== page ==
Doug Yates

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Doug Yates (born September 18, 1967, in Charlotte, North Carolina) is a race car engine builder and a former NASCAR team owner and mechanic. He is the son of championship team owner Robert Yates and, along with Max Jones, formerly operated Yates Racing in the Sprint Cup Series. Yates currently heads Roush Yates Engines, the primary builder of Ford engines in the top-three NASCAR series including all the Cup teams, as well as the Ford teams of the United SportsCar Championship.[1]

Biography[edit]

Personal[edit]

Doug Yates grew up in Charlotte, North Carolina, the hub for NASCAR. He graduated from North Carolina State University in 1990 with a degree in mechanical engineering.[2] Yates has a wife Whitney[3] and four children.[4]

Engine building[edit]

Doug worked in his father Robert's race shop during summers in between semesters, then joined organization full-time in 1992 as the team's engine builder. Doug's engines led to several wins as well as the 1999 Cup Series Championship with driver Dale Jarrett.[2]

In 2004, with the support from Ford, the Yates and their rival Jack Roush of Roush Racing combined engine departments to form what is now Roush Yates Engines, with Doug Yates becoming CEO and President.[1][2] The company builds over 1,000 engines annually in their 75,000 square foot shop. Yates started Roush Yates Performance Parts in 2008, an outlet for new and used engine and chassis parts. He became co-owner of the company in 2009 after he bought out his father's share of the company.[2]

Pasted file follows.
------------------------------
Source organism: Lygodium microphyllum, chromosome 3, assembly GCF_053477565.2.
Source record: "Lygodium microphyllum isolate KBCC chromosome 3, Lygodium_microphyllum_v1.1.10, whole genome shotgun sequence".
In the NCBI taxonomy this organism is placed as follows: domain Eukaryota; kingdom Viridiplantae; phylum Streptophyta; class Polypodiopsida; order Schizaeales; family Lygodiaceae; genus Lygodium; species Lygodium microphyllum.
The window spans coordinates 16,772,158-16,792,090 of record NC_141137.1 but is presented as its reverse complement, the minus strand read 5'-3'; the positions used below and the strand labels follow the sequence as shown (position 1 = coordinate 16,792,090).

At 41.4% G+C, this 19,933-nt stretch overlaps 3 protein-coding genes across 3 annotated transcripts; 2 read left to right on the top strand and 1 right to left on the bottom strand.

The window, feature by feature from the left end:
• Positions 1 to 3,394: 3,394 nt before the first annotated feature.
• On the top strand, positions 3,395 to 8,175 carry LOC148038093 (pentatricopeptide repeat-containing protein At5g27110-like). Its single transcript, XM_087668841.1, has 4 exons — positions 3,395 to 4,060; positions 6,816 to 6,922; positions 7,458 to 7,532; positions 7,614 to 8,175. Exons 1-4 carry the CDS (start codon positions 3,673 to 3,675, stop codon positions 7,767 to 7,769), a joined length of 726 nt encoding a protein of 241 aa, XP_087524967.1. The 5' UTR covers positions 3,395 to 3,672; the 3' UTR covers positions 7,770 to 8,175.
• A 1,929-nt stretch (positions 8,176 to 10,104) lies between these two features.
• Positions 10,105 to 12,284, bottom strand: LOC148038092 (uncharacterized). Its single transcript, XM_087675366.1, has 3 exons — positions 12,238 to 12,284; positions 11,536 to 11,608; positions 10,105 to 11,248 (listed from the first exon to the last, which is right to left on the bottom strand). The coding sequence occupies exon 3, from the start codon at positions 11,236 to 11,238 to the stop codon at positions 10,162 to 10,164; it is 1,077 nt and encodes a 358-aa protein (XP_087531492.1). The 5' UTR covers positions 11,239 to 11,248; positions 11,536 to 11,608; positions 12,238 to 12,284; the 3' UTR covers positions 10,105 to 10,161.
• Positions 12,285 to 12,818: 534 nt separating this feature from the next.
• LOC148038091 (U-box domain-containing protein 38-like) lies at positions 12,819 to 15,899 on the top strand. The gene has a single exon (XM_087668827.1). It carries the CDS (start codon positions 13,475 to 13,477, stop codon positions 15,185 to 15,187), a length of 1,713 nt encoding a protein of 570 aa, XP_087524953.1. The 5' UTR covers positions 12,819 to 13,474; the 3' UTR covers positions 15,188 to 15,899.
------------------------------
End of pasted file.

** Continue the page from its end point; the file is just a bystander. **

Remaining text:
Yates won NASCAR's 2011 engine builder award. Yates described the process of building the loud and powerful engines as "somewhat relaxing" in a 2012 interview.[4]

Car owner[edit]

Yates gained control of Robert Yates Racing at the end of the 2007 season, after his father retired. Unlike the success of the organization with his father, the team struggled to find sponsorship and consistency with drivers David Gilliland and Travis Kvapil. In spite of the uncertanty they expanded to a third team for 2009, adding Paul Menard's 98 car, and fielding 2000 Champion Bobby Labonte in an alliance with Hall of Fame Racing.[5] Gilliland was released and his team shut down, Kvapil's 28 car was parked early in the season due to lack of funding,[5] and Labonte was replaced with Erik Darnell late in the season in an attempt to attract sponsorship. The team closed after the 2009 season, merging with Richard Petty Motorsports.[6]

References[edit]

  1. ^ a b "History". roushyates.com. rRoush & Yates Racing Engines, LLC. 2011. Retrieved 2 November 2014. 
  2. ^ a b c d "Doug Yates". roushyates.com. ROUSH & YATES RACING ENGINES, LLC. 2011. Retrieved 2 November 2014. 
  3. ^ Gilbert, Eric (October 10, 2005). "Victory lane: wife of Doug Yates, Whitney joins in the celebrations". motorsport.com. motorsport.com. Retrieved 2 November 2014. 
  4. ^ a b Newton, David (March 7, 2012). "Doug Yates' influence writ large". ESPN NASCAR. Mooresville, North Carolina: ESPN. Retrieved 2 November 2014. 
  5. ^ a b Edelstein, Robert (2012-02-28). Nascar Legends: Memorable Men, Moments, and Machines in Racing History. Overlook. pp. 61–. ISBN 9781468300871. Retrieved 7 March 2014. 
  6. ^ Spencer, Reed (September 10, 2009). "Petty, Yates to merge, switch to Fords". Sporting News. Sporting News. Retrieved 24 August 2014. 

External links[edit]